Understanding the health and nutritional status of children in Ghana

Type Journal Article - Agricultural Economics
Title Understanding the health and nutritional status of children in Ghana
Volume 17
Issue 1
Publication (Day/Month/Year) 1997
Page numbers 59-74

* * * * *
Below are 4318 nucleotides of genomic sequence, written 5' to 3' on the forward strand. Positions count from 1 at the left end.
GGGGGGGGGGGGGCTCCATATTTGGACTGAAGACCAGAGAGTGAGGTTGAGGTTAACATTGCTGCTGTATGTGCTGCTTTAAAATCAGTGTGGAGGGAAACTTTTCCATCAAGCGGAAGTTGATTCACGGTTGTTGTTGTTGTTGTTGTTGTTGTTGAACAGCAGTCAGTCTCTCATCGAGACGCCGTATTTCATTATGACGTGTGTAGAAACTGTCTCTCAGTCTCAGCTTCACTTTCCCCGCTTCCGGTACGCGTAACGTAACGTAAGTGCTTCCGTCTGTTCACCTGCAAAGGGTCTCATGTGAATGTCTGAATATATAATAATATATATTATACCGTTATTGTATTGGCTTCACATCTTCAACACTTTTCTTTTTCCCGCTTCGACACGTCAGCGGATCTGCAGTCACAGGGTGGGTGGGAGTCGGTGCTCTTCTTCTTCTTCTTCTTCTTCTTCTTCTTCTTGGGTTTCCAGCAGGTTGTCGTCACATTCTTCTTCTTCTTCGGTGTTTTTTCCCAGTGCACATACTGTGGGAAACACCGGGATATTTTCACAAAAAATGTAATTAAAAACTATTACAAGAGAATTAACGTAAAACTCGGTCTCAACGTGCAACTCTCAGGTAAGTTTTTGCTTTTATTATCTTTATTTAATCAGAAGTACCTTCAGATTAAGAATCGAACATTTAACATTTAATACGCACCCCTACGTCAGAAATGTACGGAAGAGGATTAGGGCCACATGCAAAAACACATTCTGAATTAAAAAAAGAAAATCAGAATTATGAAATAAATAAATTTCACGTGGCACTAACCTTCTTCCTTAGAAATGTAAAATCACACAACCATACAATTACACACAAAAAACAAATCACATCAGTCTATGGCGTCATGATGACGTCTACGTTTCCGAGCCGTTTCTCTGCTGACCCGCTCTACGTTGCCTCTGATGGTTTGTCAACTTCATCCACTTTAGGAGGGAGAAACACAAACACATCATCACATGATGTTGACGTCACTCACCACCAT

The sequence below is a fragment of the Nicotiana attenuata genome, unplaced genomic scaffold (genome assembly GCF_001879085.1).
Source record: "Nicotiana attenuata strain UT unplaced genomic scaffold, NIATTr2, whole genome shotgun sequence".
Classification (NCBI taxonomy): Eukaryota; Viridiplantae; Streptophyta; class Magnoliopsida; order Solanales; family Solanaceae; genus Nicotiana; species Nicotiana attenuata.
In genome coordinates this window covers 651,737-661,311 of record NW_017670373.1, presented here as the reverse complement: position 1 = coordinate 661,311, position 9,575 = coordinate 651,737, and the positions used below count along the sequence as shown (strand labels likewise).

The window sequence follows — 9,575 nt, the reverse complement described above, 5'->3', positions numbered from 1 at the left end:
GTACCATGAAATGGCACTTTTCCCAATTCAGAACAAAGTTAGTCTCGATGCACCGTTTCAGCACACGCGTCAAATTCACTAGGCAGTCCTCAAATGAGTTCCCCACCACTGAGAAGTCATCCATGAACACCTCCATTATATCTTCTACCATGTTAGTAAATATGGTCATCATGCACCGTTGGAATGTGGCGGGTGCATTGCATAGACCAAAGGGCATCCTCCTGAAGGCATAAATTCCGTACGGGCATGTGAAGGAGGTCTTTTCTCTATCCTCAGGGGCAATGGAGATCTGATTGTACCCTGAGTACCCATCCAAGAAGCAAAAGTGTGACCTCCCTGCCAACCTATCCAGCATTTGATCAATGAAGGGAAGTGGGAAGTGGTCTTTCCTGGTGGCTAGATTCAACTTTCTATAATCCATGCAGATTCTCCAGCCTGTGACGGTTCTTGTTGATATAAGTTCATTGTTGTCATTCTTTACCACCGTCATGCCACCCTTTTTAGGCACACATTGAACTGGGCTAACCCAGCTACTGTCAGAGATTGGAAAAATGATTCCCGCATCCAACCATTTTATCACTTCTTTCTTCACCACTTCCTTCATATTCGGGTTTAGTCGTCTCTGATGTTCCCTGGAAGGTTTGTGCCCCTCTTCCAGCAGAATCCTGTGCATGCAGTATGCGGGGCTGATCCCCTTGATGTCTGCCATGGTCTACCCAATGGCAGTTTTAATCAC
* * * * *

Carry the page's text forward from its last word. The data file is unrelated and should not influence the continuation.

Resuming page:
The data set of the Ghana Living Standards Survey (GLSS, round 1, 1987/1988) was utilized to analyse the principal determinants (publicly and privately) of health and nutrition of children under five in Ghana. While in most health and nutrition studies the emphasis is either on health-related factors such as occurrence of illness, immunization, accessibility to light (electricity), the role of breastfeeding, or on food availability and food-consumption-related factors, in the present study, an attempt has been made to incorporate both aspects simultaneously. On the basis of the GLSS, Ghanaian households spend at the average approximately 60% of total expenses on food. Changes in relative prices of the various food commodities differently affect household food availability. Lowering prices of relatively cheap foods (e.g., millet, cassava) tends to have a strong positive effect on total household kcal availability. At the level of the household, the absolute number of nondependents, presumed to represent the available labour force, is positively correlated with household food availability. There is also a positive correlation between the mothers' level of education (10 yrs of schooling and above) and the nutrition level of children. Occurrence of illness in children could be shown to negatively affect their health and nutrition status. Finally, a specific finding in the analysis was a rather strong negative effect of prolonged breastfeeding on the nutritional status of children. Among the policy recommendations emanating from the research are: (1) promotion of efficient production and marketing of cassava, (2) efforts to achieve slowing down of rural-urban migration to prevent labour shortages in rural households, (3) improving water and sanitation conditions, (4) expanding immunization programmes in particular in rural areas, and (5) promoting better weaning practices when children are no longer fully

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